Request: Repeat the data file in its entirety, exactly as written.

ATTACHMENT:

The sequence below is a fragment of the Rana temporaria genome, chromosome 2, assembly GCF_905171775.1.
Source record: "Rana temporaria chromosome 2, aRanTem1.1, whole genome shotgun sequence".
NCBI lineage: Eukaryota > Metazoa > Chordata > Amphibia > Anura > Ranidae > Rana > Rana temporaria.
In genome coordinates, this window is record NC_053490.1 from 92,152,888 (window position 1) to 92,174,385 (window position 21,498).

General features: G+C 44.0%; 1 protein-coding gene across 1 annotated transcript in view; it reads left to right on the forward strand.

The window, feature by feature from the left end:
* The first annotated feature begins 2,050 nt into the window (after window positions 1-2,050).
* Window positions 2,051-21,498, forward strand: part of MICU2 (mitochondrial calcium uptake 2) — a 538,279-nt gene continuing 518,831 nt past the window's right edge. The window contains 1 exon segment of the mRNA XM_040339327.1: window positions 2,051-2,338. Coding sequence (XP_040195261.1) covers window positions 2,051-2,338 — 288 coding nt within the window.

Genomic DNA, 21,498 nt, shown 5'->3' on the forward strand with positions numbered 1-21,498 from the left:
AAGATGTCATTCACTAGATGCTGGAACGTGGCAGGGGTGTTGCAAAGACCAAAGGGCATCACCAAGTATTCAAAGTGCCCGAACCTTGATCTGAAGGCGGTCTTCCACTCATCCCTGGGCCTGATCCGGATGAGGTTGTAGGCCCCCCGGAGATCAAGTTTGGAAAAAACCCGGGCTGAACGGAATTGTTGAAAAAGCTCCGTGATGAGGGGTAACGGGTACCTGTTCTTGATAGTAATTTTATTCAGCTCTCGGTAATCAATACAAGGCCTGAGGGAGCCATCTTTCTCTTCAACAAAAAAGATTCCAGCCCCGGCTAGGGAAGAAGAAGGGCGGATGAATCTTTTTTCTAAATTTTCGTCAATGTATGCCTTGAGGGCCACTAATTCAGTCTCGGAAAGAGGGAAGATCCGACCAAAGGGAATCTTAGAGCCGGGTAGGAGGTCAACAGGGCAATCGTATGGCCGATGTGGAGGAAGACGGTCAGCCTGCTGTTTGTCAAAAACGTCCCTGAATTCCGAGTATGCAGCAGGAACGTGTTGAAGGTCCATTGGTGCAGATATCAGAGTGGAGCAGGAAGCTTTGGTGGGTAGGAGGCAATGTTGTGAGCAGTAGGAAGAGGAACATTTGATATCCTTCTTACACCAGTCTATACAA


The sequence below is a fragment of the Rana temporaria genome, chromosome 2, assembly GCF_905171775.1.
Source record: "Rana temporaria chromosome 2, aRanTem1.1, whole genome shotgun sequence".
NCBI lineage: Eukaryota > Metazoa > Chordata > Amphibia > Anura > Ranidae > Rana > Rana temporaria.
In genome coordinates, this window is record NC_053490.1 from 92,152,888 (window position 1) to 92,174,385 (window position 21,498).

General features: G+C 44.0%; 1 protein-coding gene across 1 annotated transcript in view; it reads left to right on the forward strand.

The window, feature by feature from the left end:
* The first annotated feature begins 2,050 nt into the window (after window positions 1-2,050).
* Window positions 2,051-21,498, forward strand: part of MICU2 (mitochondrial calcium uptake 2) — a 538,279-nt gene continuing 518,831 nt past the window's right edge. The window contains 1 exon segment of the mRNA XM_040339327.1: window positions 2,051-2,338. Coding sequence (XP_040195261.1) covers window positions 2,051-2,338 — 288 coding nt within the window.

Genomic DNA, 21,498 nt, shown 5'->3' on the forward strand with positions numbered 1-21,498 from the left:
AAGATGTCATTCACTAGATGCTGGAACGTGGCAGGGGTGTTGCAAAGACCAAAGGGCATCACCAAGTATTCAAAGTGCCCGAACCTTGATCTGAAGGCGGTCTTCCACTCATCCCTGGGCCTGATCCGGATGAGGTTGTAGGCCCCCCGGAGATCAAGTTTGGAAAAAACCCGGGCTGAACGGAATTGTTGAAAAAGCTCCGTGATGAGGGGTAACGGGTACCTGTTCTTGATAGTAATTTTATTCAGCTCTCGGTAATCAATACAAGGCCTGAGGGAGCCATCTTTCTCTTCAACAAAAAAGATTCCAGCCCCGGCTAGGGAAGAAGAAGGGCGGATGAATCTTTTTTCTAAATTTTCGTCAATGTATGCCTTGAGGGCCACTAATTCAGTCTCGGAAAGAGGGAAGATCCGACCAAAGGGAATCTTAGAGCCGGGTAGGAGGTCAACAGGGCAATCGTATGGCCGATGTGGAGGAAGACGGTCAGCCTGCTGTTTGTCAAAAACGTCCCTGAATTCCGAGTATGCAGCAGGAACGTGTTGAAGGTCCATTGGTGCAGATATCAGAGTGGAGCAGGAAGCTTTGGTGGGTAGGAGGCAATGTTGTGAGCAGTAGGAAGAGGAACATTTGATATCCTTCTTACACCAGTCTATACAA